The Loneliness Epidemic

Loneliness in Society

The optimists of the world believe that there will be many positive outcomes from the COVID-19 pandemic. A couple such potential outcomes could be a societal recognition that loneliness is a public health concern, and a resulting effort to respond to that concern. Loneliness is often a primary cause or strong contributor to the epidemics of drug addiction, alcohol abuse, depression, and suicide. It also has negative physical effects, specifically with regard to heart disease and mental decline. In his study of the Blue Zones, several areas in the world with populations that enjoy the greatest longevity, author Dan Buettner found that a component shared by each Blue Zone was a strong sense of community.

Humans are social creatures. We find meaning within community, and we naturally want to share our lives with others. It is important to note that solitude and loneliness are two different concepts. Solitude simply means there is no one else around you. Loneliness speaks to how you feel about your human connection. Why is loneliness such a pervasive problem within our communities? As with all complex issues, the reasons are multiple.

Screen Time

Technology can help connect us – the popularity of Zoom for face-to-face video calls during this COVID-19 quarantine is a testament to that. But technology can also keep us in our houses and apartments, in front of screens, rather than experiencing in-person fellowship.  

Family Separation

Because it is so easy to travel in the modern age, more people move away from the communities in which they were raised, resulting in family separation.  American society does not promote generations of families living together like other cultures do. Often that leaves seniors to live alone with limited human contact, which results in devastating effects on their mental and physical health.

Watch the YouTube Video. CBS News reports on ways people are fighting loneliness for seniors in quarantine.

The Stigma of Loneliness

There is still a sense of shame in admitting loneliness. It can feel like an admission that you are unlikeable, or needy – perhaps an even worse sin in our rugged individual American culture. When there is shame in admitting loneliness, the lonely are less likely to reach out for help.  

A Surgeon General’s Warning

The former Surgeon General of the United States, Dr. Vivek Murthy, recently wrote a book on the detrimental effects of loneliness. In his research for Together: The Healing Power of Human Connection in a Sometimes Lonely World, Dr. Murthy found that loneliness spans all age groups, affecting not just senior citizens, but school-age children and everyone in between. His book makes it clear that we must create a more connected world.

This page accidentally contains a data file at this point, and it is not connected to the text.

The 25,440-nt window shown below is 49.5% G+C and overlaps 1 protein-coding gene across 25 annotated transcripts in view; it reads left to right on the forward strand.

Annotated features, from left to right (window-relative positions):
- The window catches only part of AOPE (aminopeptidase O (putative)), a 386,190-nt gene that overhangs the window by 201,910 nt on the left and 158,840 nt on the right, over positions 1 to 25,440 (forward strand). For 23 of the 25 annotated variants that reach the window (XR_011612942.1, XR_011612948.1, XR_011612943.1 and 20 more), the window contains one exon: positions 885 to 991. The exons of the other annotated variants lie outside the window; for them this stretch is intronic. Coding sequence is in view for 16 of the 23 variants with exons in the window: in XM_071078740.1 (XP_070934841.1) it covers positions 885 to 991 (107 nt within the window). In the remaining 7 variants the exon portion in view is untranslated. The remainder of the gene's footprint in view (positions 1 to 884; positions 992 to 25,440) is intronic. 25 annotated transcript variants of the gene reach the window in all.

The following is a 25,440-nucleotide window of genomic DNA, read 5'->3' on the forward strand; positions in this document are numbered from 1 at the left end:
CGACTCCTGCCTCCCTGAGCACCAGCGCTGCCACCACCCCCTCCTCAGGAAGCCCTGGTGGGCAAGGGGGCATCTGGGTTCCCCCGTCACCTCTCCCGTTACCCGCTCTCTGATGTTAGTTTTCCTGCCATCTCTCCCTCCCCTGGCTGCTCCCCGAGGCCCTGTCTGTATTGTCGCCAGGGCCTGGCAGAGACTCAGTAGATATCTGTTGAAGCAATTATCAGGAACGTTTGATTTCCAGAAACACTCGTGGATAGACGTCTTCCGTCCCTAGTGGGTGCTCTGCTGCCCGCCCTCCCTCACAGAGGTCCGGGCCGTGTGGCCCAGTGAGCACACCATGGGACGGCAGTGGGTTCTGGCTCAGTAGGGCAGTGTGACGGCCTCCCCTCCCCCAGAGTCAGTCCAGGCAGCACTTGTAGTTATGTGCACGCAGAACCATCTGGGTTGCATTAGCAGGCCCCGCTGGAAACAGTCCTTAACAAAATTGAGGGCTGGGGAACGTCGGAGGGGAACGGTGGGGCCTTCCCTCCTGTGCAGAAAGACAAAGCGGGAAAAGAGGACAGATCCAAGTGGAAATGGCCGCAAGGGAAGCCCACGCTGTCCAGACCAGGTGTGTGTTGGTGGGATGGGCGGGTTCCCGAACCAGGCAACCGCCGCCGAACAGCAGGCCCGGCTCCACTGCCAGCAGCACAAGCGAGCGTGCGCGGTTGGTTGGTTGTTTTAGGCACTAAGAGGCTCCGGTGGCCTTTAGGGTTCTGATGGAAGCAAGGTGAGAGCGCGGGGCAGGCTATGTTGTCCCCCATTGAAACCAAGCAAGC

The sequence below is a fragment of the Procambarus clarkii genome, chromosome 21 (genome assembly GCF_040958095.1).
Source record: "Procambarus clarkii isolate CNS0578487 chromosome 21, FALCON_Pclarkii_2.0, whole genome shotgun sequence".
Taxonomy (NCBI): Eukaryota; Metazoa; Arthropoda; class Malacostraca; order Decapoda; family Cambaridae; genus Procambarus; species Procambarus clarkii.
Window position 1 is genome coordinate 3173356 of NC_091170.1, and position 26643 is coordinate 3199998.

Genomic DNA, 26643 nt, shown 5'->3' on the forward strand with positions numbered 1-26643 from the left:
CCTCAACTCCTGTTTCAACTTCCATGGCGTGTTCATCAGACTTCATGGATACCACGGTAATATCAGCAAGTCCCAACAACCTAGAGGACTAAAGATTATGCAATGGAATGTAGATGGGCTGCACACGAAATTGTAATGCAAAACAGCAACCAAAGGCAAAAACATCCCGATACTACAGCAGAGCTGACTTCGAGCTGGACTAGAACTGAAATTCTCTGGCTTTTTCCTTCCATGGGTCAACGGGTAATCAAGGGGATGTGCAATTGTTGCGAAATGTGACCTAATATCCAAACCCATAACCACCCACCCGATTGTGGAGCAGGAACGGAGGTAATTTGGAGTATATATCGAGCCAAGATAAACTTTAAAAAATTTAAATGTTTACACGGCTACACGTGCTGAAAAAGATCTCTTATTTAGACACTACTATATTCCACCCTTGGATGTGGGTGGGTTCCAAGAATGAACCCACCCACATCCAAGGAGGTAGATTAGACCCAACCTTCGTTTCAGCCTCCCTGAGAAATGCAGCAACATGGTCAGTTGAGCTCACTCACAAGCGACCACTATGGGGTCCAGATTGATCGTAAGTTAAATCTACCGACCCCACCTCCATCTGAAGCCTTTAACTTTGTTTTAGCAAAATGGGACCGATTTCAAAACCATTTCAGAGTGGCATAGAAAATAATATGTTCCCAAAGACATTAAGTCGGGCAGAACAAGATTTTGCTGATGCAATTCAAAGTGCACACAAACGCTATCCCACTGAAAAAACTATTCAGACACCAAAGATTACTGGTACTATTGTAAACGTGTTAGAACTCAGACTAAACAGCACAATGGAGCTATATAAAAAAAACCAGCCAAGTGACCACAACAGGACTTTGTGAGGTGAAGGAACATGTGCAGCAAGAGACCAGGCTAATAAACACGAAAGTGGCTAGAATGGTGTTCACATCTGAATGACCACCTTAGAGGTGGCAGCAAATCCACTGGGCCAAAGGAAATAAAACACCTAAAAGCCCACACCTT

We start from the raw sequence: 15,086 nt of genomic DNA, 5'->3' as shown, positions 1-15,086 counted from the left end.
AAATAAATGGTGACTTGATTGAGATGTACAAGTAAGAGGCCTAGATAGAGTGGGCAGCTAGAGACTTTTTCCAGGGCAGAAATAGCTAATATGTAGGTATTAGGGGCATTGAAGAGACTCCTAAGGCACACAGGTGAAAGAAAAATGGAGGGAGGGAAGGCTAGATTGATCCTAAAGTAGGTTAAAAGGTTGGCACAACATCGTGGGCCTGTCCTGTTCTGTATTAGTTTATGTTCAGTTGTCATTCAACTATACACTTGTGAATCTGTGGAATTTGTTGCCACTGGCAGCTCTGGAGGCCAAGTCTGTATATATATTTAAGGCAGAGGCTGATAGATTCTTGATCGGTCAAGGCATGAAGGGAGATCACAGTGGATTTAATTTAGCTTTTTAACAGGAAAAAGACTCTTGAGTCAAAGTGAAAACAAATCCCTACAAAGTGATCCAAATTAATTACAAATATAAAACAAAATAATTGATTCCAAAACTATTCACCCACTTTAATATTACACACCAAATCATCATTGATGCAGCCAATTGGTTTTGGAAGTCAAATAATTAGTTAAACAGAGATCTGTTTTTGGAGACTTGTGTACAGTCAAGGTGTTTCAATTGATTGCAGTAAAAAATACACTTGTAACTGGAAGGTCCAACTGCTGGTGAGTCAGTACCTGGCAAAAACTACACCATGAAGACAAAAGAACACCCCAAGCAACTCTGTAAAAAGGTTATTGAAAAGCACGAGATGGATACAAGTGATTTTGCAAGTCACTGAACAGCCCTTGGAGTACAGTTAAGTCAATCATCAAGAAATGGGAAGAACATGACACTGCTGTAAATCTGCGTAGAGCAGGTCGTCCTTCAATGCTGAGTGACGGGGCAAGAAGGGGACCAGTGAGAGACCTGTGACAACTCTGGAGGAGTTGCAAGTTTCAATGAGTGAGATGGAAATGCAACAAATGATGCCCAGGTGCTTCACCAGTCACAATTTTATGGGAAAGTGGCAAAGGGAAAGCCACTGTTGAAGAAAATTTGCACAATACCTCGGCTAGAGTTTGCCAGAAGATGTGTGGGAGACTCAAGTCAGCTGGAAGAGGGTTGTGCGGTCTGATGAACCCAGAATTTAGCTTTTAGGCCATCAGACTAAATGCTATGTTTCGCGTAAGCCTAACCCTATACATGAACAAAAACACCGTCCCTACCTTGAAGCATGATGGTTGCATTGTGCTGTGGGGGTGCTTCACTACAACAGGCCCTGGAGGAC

Ways to Combat Loneliness

  • Foster Connections. Make time regularly to be fully present with the people who are important in our lives, including those that do not live within your household. Reach out to seniors that live alone. Schedule family dinners that are enjoyed free from technology. Have conversations with friends with the phone stored away.  
  • Be of Service. It is often repeated that if you find yourself in a funk, one way to turn it around is to help someone else. Service to others is a powerful tool in the fight against loneliness. Volunteering within the community or even making a point to help a work colleague are ways to build connections with others. Being of service also reminds us that we have value within a community.

Remember This Feeling

For the less naturally empathetic, it is easiest to relate to another’s condition when one has experienced it first hand. With the COVID-19 situation, we are all currently experiencing the isolating effects of self-quarantine. After we reach the other side, let us remember that for some, the condition of loneliness has no endpoint. With newfound empathy, let us continue to reach out to others in an effort to ease the pain of disconnection.

Stockton Personal Injury Lawyer 

I’m Ed Smith, a Stockton personal injury attorney. Careless driving can cause accidents. If a reckless driver caused injuries to you or a loved one, I can help you recover monetarily for the injuries. Reach out to my firm for free & friendly advice. Stockton area residents can call (209) 227-1931, or call from any area toll-free at (800) 404-5400.

Take a moment to read what prior clients think of our services:

I am proud to belong to the Million Dollar Advocates and the National Association of Distinguished Counsel. A sampling of our successful case outcomes is listed here: Verdicts and Settlements.

Photograph Attribution: Truthseeker08 on Pixabay

:mm llo [cs 768]


Contact Information